Protest in Print

Dublin Core


Protest in Print


Interviews with Janie Golightly and Dick Moore


During the interview, Janie and Dick recollected the time when Deaf printers came in handy in the printing room during the DPN protest. After writers had their articles written on the protest, it was handed down to the printers and several Deaf printers corrected the use of the word “hearing-impaired” in the article. It was changed to “Deaf”.


Zilvinas Paludnevicius


Drs. John S. and Betty J. Schuchman Documentary Center


Drs. John S. and Betty J. Schuchman Documentary Center


Fall 2021


 This Item has been made available for educational and research purposes by the Drs. John S. and Betty J. Schuchman Deaf Documentary Center at Gallaudet University. This Item is protected by copyright and/or related rights. You may need to obtain permission for your intended use if your use is otherwise not permitted by the copyright and applicable related rights legislation. For specific information about the copyright and reproduction rights for this Item, please contact the Schuchman Deaf Documentary Center:


American Sign Language

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Video Description

A video featuring ASL interviews with Janie Golightly, a white older woman seated in a darkened studio, and Dick Moore, a white older man seated in a darkened studio. The video begins with a still black and white image of a printer and editor reviewing a page in make-up, with the text "Protest in Print."


Janie Golightly: That night, it was printed on the front page. The protest lasted for one week, seven days. Every night in paste-up, we'd see the stories laid out and we would gather to look them over and check to see that they were using the right words. Words like hearing impaired were offensive, so we’d talk to the editor, and educate them that they should use the term Deaf or Hard of Hearing instead. And they would take our advice and make those changes, we had a good relationship with them. It was really exciting. And it went on like that.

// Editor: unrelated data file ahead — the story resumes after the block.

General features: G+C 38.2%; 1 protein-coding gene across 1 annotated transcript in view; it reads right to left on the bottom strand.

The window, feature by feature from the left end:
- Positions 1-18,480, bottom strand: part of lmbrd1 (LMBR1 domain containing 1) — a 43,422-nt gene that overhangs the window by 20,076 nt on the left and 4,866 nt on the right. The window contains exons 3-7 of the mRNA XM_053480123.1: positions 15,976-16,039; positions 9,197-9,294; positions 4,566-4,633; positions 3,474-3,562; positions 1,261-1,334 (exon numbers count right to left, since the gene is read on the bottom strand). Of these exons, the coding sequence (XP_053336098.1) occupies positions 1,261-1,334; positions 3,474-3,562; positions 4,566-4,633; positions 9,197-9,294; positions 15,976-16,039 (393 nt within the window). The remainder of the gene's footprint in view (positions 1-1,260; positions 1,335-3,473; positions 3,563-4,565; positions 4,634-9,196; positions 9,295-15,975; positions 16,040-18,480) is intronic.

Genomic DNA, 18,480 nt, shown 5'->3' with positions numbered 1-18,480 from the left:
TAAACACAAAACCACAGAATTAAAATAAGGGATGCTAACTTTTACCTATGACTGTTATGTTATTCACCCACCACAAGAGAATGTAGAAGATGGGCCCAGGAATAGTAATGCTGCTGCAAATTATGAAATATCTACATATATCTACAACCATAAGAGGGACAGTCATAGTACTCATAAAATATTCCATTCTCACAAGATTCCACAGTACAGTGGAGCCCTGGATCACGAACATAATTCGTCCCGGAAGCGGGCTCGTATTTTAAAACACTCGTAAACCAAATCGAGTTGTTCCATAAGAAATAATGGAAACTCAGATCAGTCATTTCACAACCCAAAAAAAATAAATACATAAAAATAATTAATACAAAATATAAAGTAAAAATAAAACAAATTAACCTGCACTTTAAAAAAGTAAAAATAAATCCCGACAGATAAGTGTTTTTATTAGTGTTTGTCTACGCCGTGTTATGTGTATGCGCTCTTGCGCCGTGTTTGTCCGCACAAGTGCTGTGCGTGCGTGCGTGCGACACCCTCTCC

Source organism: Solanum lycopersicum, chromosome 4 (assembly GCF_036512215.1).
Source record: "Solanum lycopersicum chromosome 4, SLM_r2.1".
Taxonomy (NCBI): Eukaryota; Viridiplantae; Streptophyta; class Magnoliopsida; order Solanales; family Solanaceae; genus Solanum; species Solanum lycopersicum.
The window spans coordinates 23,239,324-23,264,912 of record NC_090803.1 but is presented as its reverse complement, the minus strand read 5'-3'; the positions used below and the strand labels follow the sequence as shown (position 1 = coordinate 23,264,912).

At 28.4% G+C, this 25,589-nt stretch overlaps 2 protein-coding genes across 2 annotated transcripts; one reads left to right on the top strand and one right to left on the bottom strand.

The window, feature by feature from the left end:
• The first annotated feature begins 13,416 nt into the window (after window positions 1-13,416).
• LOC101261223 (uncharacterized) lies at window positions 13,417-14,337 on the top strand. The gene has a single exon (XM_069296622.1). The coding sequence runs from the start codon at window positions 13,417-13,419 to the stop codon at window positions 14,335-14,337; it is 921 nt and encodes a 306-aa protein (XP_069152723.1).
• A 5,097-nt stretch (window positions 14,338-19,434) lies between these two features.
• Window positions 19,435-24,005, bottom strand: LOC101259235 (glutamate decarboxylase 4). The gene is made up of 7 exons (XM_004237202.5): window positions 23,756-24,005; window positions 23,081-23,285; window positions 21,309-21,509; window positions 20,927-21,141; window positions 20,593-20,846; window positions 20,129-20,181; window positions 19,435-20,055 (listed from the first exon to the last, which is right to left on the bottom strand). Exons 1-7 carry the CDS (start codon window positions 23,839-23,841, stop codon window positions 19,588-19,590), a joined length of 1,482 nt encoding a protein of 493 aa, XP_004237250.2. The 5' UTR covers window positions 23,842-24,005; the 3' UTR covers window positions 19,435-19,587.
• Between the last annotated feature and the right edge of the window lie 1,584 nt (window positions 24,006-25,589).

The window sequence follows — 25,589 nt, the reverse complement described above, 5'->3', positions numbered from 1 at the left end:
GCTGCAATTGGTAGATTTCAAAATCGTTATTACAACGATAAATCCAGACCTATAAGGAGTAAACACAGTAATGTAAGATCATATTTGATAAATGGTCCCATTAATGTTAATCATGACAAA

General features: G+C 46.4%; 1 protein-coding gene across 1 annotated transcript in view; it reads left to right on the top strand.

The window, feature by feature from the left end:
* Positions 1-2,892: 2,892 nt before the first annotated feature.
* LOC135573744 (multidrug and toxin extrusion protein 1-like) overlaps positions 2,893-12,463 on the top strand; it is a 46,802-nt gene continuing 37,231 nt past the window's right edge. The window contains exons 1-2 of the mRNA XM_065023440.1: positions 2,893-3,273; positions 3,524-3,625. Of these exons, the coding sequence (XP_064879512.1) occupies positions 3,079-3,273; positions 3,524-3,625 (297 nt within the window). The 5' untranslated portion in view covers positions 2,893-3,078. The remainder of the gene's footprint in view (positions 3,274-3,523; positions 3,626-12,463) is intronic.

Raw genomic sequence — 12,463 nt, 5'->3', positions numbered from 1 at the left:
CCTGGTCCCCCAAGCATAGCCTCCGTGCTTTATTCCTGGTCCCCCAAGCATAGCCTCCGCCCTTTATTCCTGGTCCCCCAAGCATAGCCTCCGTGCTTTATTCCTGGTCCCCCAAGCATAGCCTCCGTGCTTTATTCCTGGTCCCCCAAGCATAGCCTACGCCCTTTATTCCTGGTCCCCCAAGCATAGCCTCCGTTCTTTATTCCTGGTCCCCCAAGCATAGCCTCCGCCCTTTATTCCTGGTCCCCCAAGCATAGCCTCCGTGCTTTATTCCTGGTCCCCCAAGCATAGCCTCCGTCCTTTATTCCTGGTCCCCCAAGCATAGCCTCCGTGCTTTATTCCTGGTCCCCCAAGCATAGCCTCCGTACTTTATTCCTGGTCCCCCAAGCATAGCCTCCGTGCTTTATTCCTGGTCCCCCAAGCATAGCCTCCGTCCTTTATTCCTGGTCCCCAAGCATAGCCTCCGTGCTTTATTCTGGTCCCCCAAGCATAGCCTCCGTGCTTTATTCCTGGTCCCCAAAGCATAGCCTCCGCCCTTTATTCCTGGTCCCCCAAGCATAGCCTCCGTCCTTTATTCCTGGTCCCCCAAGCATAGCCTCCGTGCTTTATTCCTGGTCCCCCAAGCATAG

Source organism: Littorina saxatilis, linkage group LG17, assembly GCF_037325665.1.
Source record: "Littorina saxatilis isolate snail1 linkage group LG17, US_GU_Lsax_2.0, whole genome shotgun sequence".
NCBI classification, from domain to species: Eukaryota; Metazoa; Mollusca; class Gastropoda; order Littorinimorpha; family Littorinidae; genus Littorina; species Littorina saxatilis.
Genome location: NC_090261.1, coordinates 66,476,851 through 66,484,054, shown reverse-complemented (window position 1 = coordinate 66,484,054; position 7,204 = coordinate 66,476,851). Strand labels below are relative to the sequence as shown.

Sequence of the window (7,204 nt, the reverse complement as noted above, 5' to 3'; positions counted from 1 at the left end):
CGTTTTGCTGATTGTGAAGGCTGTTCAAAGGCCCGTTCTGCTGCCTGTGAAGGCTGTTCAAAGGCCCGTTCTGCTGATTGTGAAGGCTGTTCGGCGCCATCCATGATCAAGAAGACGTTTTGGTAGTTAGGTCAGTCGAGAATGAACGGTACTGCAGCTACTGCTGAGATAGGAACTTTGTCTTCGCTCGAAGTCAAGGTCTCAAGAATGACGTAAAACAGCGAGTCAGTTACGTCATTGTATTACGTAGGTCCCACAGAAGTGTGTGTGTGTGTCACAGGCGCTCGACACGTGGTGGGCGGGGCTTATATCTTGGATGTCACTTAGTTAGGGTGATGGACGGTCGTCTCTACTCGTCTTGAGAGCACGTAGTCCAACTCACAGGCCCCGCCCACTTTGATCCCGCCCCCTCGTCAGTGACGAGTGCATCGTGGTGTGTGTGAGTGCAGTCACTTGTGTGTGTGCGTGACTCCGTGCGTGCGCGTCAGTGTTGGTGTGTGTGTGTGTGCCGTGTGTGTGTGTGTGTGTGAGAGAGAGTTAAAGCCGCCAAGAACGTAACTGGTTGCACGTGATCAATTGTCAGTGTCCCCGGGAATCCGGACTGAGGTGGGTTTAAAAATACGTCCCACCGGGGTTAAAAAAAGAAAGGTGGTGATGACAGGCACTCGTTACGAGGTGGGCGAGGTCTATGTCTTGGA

Dick Moore: When they announced the new president, King, the editors were going to run the story, announcing the new president. We were excited to see it and came to see it all laid out on the front page. I remember looking at the column, reading it and seeing the words “Hearing Impaired.” I told the editors, “No, no, it should be Deaf”. They said, okay, and changed it to Deaf, which was better. We looked over the rest and it looked good. The editors had a good relationship with the Deaf employees, so when we let them know the error, they changed it and were excited and sent it off to get published.




Zilvinas Paludnevicius, “Protest in Print,” DeafPrinters, accessed April 21, 2024,

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